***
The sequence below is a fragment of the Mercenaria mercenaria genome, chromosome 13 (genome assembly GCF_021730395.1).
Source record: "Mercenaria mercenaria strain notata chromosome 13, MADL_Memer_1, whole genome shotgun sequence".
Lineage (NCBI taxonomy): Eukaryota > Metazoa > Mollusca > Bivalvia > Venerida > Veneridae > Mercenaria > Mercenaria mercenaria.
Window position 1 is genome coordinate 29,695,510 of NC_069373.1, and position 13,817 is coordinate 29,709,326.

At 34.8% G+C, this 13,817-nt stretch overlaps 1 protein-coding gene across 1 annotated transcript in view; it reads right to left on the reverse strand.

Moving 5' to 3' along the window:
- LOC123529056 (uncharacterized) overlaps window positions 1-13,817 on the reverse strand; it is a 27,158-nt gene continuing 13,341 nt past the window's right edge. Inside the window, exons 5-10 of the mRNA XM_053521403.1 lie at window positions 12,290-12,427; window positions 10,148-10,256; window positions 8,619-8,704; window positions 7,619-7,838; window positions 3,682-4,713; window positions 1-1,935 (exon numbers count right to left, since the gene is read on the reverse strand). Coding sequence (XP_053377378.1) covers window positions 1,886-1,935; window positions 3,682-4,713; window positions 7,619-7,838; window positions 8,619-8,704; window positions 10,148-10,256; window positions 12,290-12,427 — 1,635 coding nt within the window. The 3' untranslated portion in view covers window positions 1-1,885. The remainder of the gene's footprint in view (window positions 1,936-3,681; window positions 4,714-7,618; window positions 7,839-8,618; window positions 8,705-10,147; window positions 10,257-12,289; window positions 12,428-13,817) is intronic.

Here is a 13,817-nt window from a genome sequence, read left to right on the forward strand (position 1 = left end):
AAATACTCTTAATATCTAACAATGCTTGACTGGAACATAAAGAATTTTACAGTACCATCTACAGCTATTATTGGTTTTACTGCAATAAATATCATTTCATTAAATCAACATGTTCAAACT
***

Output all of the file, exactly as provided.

The sequence below is a fragment of the Mercenaria mercenaria genome, chromosome 13 (genome assembly GCF_021730395.1).
Source record: "Mercenaria mercenaria strain notata chromosome 13, MADL_Memer_1, whole genome shotgun sequence".
Lineage (NCBI taxonomy): Eukaryota > Metazoa > Mollusca > Bivalvia > Venerida > Veneridae > Mercenaria > Mercenaria mercenaria.
Window position 1 is genome coordinate 29,695,510 of NC_069373.1, and position 13,817 is coordinate 29,709,326.

At 34.8% G+C, this 13,817-nt stretch overlaps 1 protein-coding gene across 1 annotated transcript in view; it reads right to left on the reverse strand.

Moving 5' to 3' along the window:
- LOC123529056 (uncharacterized) overlaps window positions 1-13,817 on the reverse strand; it is a 27,158-nt gene continuing 13,341 nt past the window's right edge. Inside the window, exons 5-10 of the mRNA XM_053521403.1 lie at window positions 12,290-12,427; window positions 10,148-10,256; window positions 8,619-8,704; window positions 7,619-7,838; window positions 3,682-4,713; window positions 1-1,935 (exon numbers count right to left, since the gene is read on the reverse strand). Coding sequence (XP_053377378.1) covers window positions 1,886-1,935; window positions 3,682-4,713; window positions 7,619-7,838; window positions 8,619-8,704; window positions 10,148-10,256; window positions 12,290-12,427 — 1,635 coding nt within the window. The 3' untranslated portion in view covers window positions 1-1,885. The remainder of the gene's footprint in view (window positions 1,936-3,681; window positions 4,714-7,618; window positions 7,839-8,618; window positions 8,705-10,147; window positions 10,257-12,289; window positions 12,428-13,817) is intronic.

Here is a 13,817-nt window from a genome sequence, read left to right on the forward strand (position 1 = left end):
AAATACTCTTAATATCTAACAATGCTTGACTGGAACATAAAGAATTTTACAGTACCATCTACAGCTATTATTGGTTTTACTGCAATAAATATCATTTCATTAAATCAACATGTTCAAACT